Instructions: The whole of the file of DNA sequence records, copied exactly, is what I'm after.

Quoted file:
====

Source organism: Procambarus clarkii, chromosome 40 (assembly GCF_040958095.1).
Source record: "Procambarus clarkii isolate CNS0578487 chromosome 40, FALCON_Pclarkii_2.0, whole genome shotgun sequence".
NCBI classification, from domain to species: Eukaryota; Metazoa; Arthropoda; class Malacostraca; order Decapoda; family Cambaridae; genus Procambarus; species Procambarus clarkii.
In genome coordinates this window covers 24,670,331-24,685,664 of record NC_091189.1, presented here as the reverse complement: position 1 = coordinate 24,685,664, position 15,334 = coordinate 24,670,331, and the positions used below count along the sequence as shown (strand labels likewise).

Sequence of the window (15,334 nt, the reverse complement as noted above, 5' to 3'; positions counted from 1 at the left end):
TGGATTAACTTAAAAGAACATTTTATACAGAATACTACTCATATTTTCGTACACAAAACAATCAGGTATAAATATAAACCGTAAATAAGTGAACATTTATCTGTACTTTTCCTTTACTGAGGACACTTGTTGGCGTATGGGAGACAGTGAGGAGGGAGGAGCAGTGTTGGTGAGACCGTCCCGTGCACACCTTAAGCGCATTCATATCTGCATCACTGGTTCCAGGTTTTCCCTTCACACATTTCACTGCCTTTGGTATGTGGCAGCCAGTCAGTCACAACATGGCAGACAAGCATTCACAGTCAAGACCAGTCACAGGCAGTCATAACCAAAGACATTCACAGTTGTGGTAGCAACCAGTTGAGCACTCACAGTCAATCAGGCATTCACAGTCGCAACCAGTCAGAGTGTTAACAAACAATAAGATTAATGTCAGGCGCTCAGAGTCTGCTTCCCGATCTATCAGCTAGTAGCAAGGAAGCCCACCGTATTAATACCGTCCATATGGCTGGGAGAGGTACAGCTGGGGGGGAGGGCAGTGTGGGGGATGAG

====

Source organism: Procambarus clarkii, chromosome 40 (assembly GCF_040958095.1).
Source record: "Procambarus clarkii isolate CNS0578487 chromosome 40, FALCON_Pclarkii_2.0, whole genome shotgun sequence".
NCBI classification, from domain to species: Eukaryota; Metazoa; Arthropoda; class Malacostraca; order Decapoda; family Cambaridae; genus Procambarus; species Procambarus clarkii.
In genome coordinates this window covers 24,670,331-24,685,664 of record NC_091189.1, presented here as the reverse complement: position 1 = coordinate 24,685,664, position 15,334 = coordinate 24,670,331, and the positions used below count along the sequence as shown (strand labels likewise).

Sequence of the window (15,334 nt, the reverse complement as noted above, 5' to 3'; positions counted from 1 at the left end):
TGGATTAACTTAAAAGAACATTTTATACAGAATACTACTCATATTTTCGTACACAAAACAATCAGGTATAAATATAAACCGTAAATAAGTGAACATTTATCTGTACTTTTCCTTTACTGAGGACACTTGTTGGCGTATGGGAGACAGTGAGGAGGGAGGAGCAGTGTTGGTGAGACCGTCCCGTGCACACCTTAAGCGCATTCATATCTGCATCACTGGTTCCAGGTTTTCCCTTCACACATTTCACTGCCTTTGGTATGTGGCAGCCAGTCAGTCACAACATGGCAGACAAGCATTCACAGTCAAGACCAGTCACAGGCAGTCATAACCAAAGACATTCACAGTTGTGGTAGCAACCAGTTGAGCACTCACAGTCAATCAGGCATTCACAGTCGCAACCAGTCAGAGTGTTAACAAACAATAAGATTAATGTCAGGCGCTCAGAGTCTGCTTCCCGATCTATCAGCTAGTAGCAAGGAAGCCCACCGTATTAATACCGTCCATATGGCTGGGAGAGGTACAGCTGGGGGGGAGGGCAGTGTGGGGGATGAG